Jul 12, 2017Colchester Sun
I believe that no matter their socio-economic background, all children deserve the same access to high-quality childcare.
Since coming to Vermont for college I’ve been fortunate enough to become a mentor through the DREAM program, which pairs college students with children in affordable housing neighborhoods. After spending time with my mentee and other children in the program, I’ve learned many of them care for younger brothers and sisters because their parents have to work full-time to make ends meet and child care is simply too expensive.
I was stunned to learn that Vermont families are spending up to 40 percent of their household income on childcare, which is more than the average family spends on food, housing or transportation. High-quality, affordable childcare for infants and toddlers is particularly difficult to find. It’s during the first few years of life that a child’s brain is developing most rapidly, forming over 1 million new connections every single second! This is the best opportunity we have to close the achievement gap and to prepare young children for success in school and life.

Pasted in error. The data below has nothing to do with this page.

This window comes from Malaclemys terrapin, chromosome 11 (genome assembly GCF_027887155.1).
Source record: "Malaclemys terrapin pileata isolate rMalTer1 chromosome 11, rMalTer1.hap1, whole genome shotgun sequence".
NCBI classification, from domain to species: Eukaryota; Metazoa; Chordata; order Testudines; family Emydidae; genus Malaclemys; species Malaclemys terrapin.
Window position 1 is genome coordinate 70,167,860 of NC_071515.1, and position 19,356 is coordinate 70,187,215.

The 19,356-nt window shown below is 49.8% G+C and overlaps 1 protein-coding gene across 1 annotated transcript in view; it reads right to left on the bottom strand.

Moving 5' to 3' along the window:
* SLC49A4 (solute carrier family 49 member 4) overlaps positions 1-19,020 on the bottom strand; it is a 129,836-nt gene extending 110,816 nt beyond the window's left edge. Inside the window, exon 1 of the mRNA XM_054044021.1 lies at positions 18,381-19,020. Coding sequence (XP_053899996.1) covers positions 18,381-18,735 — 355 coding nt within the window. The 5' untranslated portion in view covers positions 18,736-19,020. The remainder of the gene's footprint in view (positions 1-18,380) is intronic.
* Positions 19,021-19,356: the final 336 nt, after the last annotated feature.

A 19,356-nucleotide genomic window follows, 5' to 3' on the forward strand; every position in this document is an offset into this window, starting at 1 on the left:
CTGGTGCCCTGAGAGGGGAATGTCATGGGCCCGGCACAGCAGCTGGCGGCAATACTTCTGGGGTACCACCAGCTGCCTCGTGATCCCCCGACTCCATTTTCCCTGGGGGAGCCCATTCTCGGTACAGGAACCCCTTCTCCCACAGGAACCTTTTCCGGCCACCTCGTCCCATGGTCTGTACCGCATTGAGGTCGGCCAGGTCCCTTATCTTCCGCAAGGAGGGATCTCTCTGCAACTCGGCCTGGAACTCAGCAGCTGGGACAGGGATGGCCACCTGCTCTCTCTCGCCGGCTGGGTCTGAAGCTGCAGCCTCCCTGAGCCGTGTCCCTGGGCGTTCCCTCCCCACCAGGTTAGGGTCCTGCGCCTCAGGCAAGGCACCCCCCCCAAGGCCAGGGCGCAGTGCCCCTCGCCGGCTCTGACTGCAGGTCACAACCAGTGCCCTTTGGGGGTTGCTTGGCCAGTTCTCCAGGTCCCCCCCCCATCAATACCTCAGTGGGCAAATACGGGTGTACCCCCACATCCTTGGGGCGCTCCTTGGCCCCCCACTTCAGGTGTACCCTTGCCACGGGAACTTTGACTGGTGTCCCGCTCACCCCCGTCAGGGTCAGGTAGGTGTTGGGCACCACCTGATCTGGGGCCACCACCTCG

From my experience as a DREAM mentor, I know that summertime is particularly difficult for children in affordable housing neighborhoods, as many of them experience “developmental slide” because they are not engaged in childcare programs like their more advantaged peers.
When children are allowed to be children and given the resources they need, their success knows no limit. I envision a future when high-quality childcare is accessible to all children and families so every child has the opportunity to grow to his or her fullest potential.
If you agree that high-quality affordable childcare should be the norm, please talk to your legislators and make sure they know that this is an issue you care about. You can also sign the petition at www.letsgrowkids.org to express your support for prioritizing children. While you’re on the website, use the legislator look-up tool to find and contact your legislator today.